The Arnold and Anita Silber Theatre at Tel-Hai College officially opened last month. (photo from Jewish Federation of Greater Vancouver)
Last month, Jewish Federation of Greater Vancouver chief executive officer Ezra Shanken, as well as board members Karen James, Alex Cristall and Candace Kwinter, and Jewish Community Foundation executive director Marcie Flom were in Israel for the official opening of the Arnold and Anita Silber Theatre at Tel-Hai College. This new 1,200-seat outdoor theatre will be a hub of activity for the university and surrounding area. The theatre is located at the centre of the Tel-Hai campus, and is a key component in the college’s long-term development plan.
The Silbers have long supported Federation’s partnership region of the Galilee Panhandle, and its work there. They have supported a number of projects and established the Friends of Beit Vancouver, a donor-recognition program for supporters of Beit Vancouver. Anita Silber serves on Federation’s Israel and overseas affairs committee, and has for several years. Recognizing that Tel-Hai is a significant economic driver in the region led the Silbers to fund this legacy project and lend their name to it.
The official opening of the theatre began with a welcome reception with Tel-Hai’s board of trustees, followed by a ribbon cutting. The Silbers were joined by their granddaughter, Samantha Addison, and family members from Israel. In reply to the address honouring them that was delivered by Tel-Hai’s president, Prof. Yossi Mekori, Arnold Silber stressed that the students were the primary motivation for this investment. They are the ones to whom the future of the region is entrusted, and it is they who will take it to the next level.
A number of families and individuals from our community agree, and they are funding scholarships, which were awarded to students at the ceremony by James and Cristall: the Coleman Family Scholarships, the Krell Family Scholarships, the Evelynne Loomer z”l Scholarships, the Bernard Lotzkar Scholarships and the Zalkow Family Scholarships.
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Over the course of the 2018/2019 school year, the Student Council Committee of Richmond Jewish Day School took it upon themselves to raise money for the Shalva Centre Hydrotherapy Program in Israel.
With the support of families, the school raised $1,000, which was generously matched by Lola Pawer. Pawer and Leslie Diamond, who is a board member of the Shalva Centre, came to RJDS to teach students about the work Shalva provides for children with disabilities.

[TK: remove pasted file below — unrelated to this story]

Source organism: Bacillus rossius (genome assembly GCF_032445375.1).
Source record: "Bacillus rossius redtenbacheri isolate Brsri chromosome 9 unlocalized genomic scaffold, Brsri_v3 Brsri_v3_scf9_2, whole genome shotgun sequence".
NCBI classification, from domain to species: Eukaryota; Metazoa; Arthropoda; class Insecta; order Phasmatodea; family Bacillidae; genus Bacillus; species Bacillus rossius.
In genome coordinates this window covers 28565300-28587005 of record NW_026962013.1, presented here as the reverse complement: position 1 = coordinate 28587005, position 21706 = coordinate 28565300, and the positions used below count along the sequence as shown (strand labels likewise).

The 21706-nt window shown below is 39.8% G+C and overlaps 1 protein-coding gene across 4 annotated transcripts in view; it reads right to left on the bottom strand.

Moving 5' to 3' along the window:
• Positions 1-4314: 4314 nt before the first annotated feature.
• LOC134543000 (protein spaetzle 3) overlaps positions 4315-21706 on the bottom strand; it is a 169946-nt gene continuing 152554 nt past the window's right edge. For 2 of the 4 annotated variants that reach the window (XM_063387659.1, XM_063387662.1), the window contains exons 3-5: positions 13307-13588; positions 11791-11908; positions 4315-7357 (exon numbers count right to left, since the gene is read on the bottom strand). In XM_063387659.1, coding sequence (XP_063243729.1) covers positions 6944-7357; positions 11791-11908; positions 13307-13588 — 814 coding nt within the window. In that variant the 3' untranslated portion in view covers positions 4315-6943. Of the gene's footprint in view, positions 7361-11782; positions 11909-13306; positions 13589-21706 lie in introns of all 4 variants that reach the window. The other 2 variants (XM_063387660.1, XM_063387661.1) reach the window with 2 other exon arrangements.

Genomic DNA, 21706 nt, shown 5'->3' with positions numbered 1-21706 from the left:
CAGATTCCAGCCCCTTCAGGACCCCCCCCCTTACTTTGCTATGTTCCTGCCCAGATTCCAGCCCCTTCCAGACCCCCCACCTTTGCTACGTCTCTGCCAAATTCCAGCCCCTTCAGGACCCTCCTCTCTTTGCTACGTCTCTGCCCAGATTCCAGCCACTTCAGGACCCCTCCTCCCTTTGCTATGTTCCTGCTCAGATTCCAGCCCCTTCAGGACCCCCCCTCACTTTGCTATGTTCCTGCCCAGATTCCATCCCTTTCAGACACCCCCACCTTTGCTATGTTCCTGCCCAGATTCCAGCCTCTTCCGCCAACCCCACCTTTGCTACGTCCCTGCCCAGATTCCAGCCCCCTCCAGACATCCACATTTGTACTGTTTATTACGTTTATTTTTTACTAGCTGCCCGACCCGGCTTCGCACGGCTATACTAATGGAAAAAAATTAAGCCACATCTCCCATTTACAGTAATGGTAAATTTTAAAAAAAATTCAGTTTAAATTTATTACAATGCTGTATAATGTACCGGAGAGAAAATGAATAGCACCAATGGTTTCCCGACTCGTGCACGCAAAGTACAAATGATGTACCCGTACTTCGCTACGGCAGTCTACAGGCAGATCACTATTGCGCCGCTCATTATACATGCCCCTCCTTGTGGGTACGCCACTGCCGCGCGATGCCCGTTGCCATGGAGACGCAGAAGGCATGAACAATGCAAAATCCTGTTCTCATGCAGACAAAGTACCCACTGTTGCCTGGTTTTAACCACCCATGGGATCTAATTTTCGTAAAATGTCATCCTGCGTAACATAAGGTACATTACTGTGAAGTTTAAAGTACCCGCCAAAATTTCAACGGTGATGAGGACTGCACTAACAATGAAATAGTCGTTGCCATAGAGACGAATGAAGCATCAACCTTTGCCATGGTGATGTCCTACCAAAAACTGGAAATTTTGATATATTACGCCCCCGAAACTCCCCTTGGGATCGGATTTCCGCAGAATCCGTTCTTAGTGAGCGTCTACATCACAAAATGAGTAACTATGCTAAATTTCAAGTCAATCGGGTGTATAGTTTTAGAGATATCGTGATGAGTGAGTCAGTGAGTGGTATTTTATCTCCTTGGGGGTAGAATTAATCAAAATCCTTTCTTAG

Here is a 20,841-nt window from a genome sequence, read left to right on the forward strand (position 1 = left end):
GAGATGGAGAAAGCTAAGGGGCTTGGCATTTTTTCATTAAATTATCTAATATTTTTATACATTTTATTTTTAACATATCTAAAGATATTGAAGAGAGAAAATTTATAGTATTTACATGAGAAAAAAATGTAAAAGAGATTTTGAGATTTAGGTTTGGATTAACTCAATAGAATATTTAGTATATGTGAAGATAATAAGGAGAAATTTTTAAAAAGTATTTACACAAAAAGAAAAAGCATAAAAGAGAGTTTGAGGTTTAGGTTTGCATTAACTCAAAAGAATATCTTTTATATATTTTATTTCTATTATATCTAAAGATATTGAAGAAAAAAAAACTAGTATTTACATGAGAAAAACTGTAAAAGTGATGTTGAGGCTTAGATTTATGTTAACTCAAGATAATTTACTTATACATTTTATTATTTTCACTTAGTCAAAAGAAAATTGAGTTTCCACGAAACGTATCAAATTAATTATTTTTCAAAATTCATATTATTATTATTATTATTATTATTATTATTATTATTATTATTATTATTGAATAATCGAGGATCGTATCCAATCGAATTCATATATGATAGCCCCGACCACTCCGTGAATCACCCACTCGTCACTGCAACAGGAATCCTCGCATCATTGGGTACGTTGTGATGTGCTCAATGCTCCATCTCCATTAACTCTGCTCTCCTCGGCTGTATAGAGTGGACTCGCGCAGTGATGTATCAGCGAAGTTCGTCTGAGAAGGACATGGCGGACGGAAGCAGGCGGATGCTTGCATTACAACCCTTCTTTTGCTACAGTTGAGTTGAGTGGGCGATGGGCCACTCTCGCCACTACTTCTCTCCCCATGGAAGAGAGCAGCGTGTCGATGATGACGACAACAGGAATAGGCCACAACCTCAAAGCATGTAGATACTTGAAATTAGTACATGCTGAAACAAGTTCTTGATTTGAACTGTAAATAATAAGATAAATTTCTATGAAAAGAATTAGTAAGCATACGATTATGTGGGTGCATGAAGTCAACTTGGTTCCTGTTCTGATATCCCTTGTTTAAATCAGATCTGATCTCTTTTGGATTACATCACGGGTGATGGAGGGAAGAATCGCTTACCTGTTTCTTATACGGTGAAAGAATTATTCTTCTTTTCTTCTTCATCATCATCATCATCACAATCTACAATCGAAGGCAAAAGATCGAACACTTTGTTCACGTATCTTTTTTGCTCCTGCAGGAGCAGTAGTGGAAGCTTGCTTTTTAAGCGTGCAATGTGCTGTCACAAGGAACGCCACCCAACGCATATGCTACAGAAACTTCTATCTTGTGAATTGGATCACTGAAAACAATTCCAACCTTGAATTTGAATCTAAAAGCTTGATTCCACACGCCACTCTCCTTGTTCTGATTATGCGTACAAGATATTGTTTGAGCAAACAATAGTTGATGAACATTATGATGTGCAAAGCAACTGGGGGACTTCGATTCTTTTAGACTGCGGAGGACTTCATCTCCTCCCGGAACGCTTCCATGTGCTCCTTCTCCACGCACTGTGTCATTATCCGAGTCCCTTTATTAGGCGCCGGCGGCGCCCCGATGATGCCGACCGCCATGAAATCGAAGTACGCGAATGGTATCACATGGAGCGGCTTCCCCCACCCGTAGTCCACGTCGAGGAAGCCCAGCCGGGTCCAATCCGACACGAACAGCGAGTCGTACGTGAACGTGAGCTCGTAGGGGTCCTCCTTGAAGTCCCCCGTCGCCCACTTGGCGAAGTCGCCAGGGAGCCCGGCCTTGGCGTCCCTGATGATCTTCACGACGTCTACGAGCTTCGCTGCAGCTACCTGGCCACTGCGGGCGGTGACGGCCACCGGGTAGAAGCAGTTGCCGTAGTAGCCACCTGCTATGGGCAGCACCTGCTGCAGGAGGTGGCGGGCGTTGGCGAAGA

The students presented a cheque to Diamond in the amount of $2,000. For anyone wanting to learn more about Shalva or make a donation, visit shalva.org.
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Brett and Caro Rudolph have fun at their wedding in Syracuse, Sicily. Brett is the son of Les and Anita Rudolph of Vancouver (previously from South Africa) and Caro is the daughter of André and Svetli Wanne of Vienna. The wedding was officiated by Rabbi Paul Chaim Eisenberg of Vienna and was thoroughly enjoyed by family and friends. Brett and Caro live in Israel.
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On May 25, 2019, Samantha Pawer was conferred the degree of bachelor of science honours in integrated sciences with distinction from the University of British Columbia. Samantha is an alumna of Richmond Jewish Day School and Hugh Boyd Secondary School. Proud are parents Jeff Pawer and Beverly Pawer and big brother Brayden Pawer.
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Moshe Baitelman decided to become a doctor when he took his first biology class in high school. On May 26, 2019, the Vancouverite graduated as valedictorian at Touro’s Lander College of Arts and Sciences in Flatbush, Brooklyn, N.Y. He will begin medical school in the fall.
Baitelman chose Touro because it offered a strong Jewish environment as well as academic rigour. He majored in honours biology and minored in computer science. Along the way, he built strong relationships with his professors. “They all pushed me to be my best,” he said.
Living in Brooklyn, Baitelman found support for his career goals via the Gedaliah Society, a local network of Chabad men and women in the healthcare profession who offered advice and shared their own experiences in preparing for medical school. He also served as executive editor of Touro’s science journal and president of the Touro Science Society.
“Moshe has distinguished himself as a gifted, multitalented student with outstanding leadership skills. We are confident that he will become a respected physician, who will create a Kiddush Hashem in all his patient and professional interactions,” said Dr. Robert Goldschmidt, vice-president and executive dean of the Lander College.
Prior to Touro, Baitelman attended Vancouver Hebrew Academy for elementary and then the Pacific Torah Institute. Both schools imparted a strong Torah education with Jewish morals and values, and a first-class education. Baitelman’s education in Vancouver was the solid foundation for a life of strong Jewish identity and commitment to Jewish observance and learning, as well as enabling him to pursue further career education.
Baitelman credits his parents for his drive; they instilled a strong work ethic and have continued to encourage him. He offers similar advice to students getting ready to start college: “Be proactive. It will be the difference between just passing through and actually gaining from college. Find activities that will be conducive to your professional and educational growth – use your network of professors, advisors and other students.”